Full-length PCR amplicons were obtained from 500 pg of template DNA using Phusion high-fidelity DNA polymerase (New England Biolabs) and a pair of contiguous, divergent, 5′-phosphorylated primers, one of which carried the desired nucleotide substitution. The cycling conditions were 2 min at 98° (initial denaturation), 30 cycles of 30 sec at 98°, 30 sec at 68°, and 4 min at 72°, and a final extension step of 10 min at 72°. The calculated fraction of PCR products carrying nondesired mutations is Math, where μ = 4.4 × 10−7 per base per round of copying is the error rate of the enzyme provided by the manufacturer, G = 6386 is the genome size, and c = 30 the number of PCR cycles. Since primers are contiguous and divergent, PCR products consist of a linear, full-length, genomic DNA. These products were circularized using the Quick T4 ligase (New England Biolabs) and IJ1862 competent cells were transfected by the heat-shock method (42°, 30 sec) in the presence of 100 mm CaCl2. The transfected cells were immediately plated and four individual plaques of each mutant were picked after 20 hr of incubation at 37°, resuspended in LB, and stored at −70°. PCR was performed directly from the resuspended plaques using Phusion DNA polymerase. To check the presence of the mutation and that no additional mutations appeared in the flanking region (∼500 nt), PCR products were column purified and sequenced using mutagenesis primers that annealed near the target site. Once the mutation was verified, three resuspended plaques were titrated and mixed in equal amounts for fitness assays. Mixing three plaques minimizes the effects of potential additional mutations resulting from PCR errors. Additional details about the site-directed mutagenesis protocol can be found elsewhere (Sanjuán 2010).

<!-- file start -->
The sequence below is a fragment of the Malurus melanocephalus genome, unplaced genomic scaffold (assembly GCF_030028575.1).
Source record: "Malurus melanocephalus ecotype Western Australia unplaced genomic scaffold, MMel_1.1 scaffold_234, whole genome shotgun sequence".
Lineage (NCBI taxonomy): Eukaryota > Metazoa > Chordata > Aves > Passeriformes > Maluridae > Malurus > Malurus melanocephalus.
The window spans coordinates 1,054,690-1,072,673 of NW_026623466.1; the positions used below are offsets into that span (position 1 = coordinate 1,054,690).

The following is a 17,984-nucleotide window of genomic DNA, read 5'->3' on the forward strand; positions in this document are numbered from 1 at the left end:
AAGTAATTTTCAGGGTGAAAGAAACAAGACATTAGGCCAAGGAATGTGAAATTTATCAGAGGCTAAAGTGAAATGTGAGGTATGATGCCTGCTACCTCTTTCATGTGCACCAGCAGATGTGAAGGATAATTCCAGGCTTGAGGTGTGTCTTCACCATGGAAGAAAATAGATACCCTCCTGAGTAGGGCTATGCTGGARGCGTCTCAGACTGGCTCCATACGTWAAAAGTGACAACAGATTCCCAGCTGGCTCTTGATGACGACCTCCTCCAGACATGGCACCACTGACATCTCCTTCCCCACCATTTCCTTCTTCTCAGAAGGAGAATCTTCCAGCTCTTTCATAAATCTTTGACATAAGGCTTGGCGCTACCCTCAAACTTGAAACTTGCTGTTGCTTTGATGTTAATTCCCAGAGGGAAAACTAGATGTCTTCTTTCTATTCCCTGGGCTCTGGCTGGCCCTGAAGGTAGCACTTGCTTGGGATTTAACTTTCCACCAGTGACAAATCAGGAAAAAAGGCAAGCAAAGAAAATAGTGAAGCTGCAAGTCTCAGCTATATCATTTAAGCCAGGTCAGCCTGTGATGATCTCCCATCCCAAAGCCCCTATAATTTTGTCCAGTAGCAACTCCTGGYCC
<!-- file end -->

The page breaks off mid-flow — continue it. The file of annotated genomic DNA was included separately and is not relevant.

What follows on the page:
Fitness assays:

Approximately 105 pfu were inoculated (t0) into 0.5 ml of LB medium containing exponentially growing IJ1862 cells at an optical density OD600 = 0.15 and harvested after 2 hr 5 min (t1) of incubation in agitation (650 rpm) at 37°. Cells were removed by centrifugation and supernatants were stored at −70°. Previous assays showed that the viral titer increases exponentially within this interval. Titers at times t0 and t1 were determined and the growth rate (r) was calculated as the increase in log-titer per hour. Relative fitness (W) was defined as the growth rate ratio and the relative fitness effect as s = W − 1. Each mutant was assayed in three independent experimental blocks. Three additional blocks were performed for a subset of mutants showing fitness values slightly below 1.0 and for all mutants showing W > 1. In each block, 18 mutants and six wild-type replicates were assayed simultaneously. The relative fitness of mutant i was calculated as Wi = ri / Math, where Math is the average of the six wild-type determinations of the block. This cancels out potential block or day effects. However, using the 108 available W0 = r0/Math values, we detected a significant effect of the position within the block. To minimize this problem, the position of each mutant was changed in each assay. Also, since the bias was roughly linear with the position number, we used the 108 W0 values to interpolate position effects and to correct Wi values accordingly. Corrected values (reported in the text) were used for inferring the distribution of mutational fitness effects and for testing the effect of each individual mutation. For this latter purpose, we also performed ANOVA tests using uncorrected s-values, accounting for the position within the block as a covariate in the model. This alternative approach yielded the same numbers of neutral, deleterious, and beneficial mutations.